|Publication number||US4591645 A|
|Application number||US 06/640,614|
|Publication date||May 27, 1986|
|Filing date||Aug 14, 1984|
|Priority date||Aug 27, 1983|
|Also published as||CA1232607A1, DE3330920A1, EP0135151A2, EP0135151A3, EP0135151B1|
|Publication number||06640614, 640614, US 4591645 A, US 4591645A, US-A-4591645, US4591645 A, US4591645A|
|Inventors||Peter Hugo, Rainer Noack|
|Original Assignee||Rhein-Chemie Rheinau Gmbh|
|Export Citation||BiBTeX, EndNote, RefMan|
|Patent Citations (5), Non-Patent Citations (2), Referenced by (9), Classifications (7), Legal Events (5)|
|External Links: USPTO, USPTO Assignment, Espacenet|
This invention relates to a process for the production of 2-(tert.-hydrocarbyldithio)-5-mercapto1,3,4-thiadiazoles, hereinafter referred to as HMTD, by reacting bis-(2,5-dithio-1,3,4-thiadiazole), hereinafter referred to as BDTD, and mercaptans in accordance with the following reaction equation ##STR1## in which R represents a tert.-hydrocarbon radical containing from 4 to 60 carbon atoms.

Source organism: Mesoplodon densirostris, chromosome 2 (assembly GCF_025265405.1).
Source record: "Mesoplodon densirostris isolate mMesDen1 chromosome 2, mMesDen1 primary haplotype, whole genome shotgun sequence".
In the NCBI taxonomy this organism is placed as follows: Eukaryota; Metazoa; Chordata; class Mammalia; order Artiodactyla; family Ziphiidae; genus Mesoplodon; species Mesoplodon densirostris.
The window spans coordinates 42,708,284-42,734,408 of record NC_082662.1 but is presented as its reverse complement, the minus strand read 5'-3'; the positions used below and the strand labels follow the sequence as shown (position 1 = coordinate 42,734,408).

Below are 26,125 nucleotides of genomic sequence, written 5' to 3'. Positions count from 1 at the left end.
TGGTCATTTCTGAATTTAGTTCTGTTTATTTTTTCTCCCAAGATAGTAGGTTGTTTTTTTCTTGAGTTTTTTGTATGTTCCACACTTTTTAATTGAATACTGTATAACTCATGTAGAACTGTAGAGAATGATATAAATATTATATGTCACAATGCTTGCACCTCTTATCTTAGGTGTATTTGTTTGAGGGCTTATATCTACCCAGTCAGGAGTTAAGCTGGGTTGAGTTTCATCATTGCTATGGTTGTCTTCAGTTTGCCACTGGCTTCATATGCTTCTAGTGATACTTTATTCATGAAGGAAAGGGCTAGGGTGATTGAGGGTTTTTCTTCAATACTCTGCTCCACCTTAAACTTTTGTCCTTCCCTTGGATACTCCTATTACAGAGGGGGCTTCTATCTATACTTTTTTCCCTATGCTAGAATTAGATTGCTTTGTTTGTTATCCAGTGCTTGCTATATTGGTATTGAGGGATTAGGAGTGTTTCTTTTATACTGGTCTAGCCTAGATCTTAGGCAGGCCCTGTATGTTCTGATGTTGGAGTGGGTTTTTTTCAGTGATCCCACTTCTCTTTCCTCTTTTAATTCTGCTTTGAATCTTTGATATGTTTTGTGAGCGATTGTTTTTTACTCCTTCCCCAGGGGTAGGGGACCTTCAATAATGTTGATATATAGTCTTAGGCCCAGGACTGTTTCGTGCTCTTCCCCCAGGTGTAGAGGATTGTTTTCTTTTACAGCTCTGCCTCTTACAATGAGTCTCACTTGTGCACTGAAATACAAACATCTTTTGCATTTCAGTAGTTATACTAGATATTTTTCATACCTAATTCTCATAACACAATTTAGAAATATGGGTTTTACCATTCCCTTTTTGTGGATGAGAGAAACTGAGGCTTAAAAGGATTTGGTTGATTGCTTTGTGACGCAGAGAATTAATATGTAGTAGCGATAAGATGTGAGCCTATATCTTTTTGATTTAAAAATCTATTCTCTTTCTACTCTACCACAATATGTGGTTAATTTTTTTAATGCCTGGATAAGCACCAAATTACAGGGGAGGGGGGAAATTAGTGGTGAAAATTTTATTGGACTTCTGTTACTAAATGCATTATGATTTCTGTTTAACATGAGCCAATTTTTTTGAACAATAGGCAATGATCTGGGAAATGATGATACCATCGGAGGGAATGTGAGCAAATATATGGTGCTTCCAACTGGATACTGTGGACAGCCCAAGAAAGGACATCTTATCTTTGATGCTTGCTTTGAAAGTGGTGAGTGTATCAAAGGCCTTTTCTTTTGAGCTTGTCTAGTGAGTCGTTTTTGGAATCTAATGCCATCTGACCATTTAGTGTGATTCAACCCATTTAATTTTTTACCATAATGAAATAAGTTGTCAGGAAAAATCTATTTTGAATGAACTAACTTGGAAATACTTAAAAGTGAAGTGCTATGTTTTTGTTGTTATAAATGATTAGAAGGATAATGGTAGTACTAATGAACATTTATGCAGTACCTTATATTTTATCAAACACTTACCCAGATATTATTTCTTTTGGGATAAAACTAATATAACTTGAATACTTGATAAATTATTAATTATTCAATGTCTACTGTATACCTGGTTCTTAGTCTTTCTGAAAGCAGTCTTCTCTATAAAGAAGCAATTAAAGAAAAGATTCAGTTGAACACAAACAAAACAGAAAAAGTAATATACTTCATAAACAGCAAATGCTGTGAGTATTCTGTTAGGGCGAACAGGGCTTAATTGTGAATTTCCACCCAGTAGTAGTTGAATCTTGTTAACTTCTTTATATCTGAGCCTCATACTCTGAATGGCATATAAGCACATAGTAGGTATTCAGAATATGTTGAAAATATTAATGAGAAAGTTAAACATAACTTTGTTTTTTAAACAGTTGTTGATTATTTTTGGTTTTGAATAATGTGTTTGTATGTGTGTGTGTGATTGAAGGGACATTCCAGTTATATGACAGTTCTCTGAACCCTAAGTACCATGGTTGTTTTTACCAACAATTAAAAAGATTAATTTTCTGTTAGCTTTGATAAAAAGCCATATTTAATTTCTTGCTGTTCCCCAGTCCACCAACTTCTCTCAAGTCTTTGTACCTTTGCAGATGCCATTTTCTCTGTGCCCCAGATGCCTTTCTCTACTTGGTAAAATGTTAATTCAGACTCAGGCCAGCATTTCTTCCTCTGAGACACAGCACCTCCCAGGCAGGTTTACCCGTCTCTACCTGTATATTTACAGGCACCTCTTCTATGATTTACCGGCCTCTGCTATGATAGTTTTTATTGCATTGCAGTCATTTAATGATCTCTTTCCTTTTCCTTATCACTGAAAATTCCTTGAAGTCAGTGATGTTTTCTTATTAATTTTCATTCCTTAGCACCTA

Compounds of the HMTD type are extremely effective in inhibiting the corrosion of nonferrous metals by active sulfur (R. W. WATSON in the Compendium of the 4th Gemeinschaftstagung OGEW/DGMK 1976, Salzburg, 886; U.S. Pat. No. 3,663,561).
There are two known processes for the production of HMTD compounds.
The first process is based on the exchange of thiohydrocarbyl between 2,5-bis(hydrocarbyldithio)-1,3,4- thiadiazole, hereinafter referred to as BHDTD, and 2,5-dimercapto-1,3,4-thiadiazole, hereinafter referred to as DMTD (De-OS No. 23 40 875).
The second process is based on the oxidative coupling of DMTD and mercaptans with hydrogen peroxide in a multiphase reaction (U.S. Pat. No. 3,663,561).
The disadvantage of the first process lies in the use of BHDTD, of which the production involves considerable expense (U.S. Pat. No. 3,087,932).
The disadvantage of the second process lies in the immiscibility of DMTD and the mercaptan used on the one hand and the aqueous solution of hydrogen peroxide on the other hand. The reaction which thus takes place in three phases necessitates intensive mixing and, in some cases, the addition of solvents. Another disadvantage is that pure HMTD can be obtained from the reaction mixture only by carrying out an extraction process.
The object of the present invention was to provide a process for the production of HMTD which does not have any of the disadvantages referred to previously.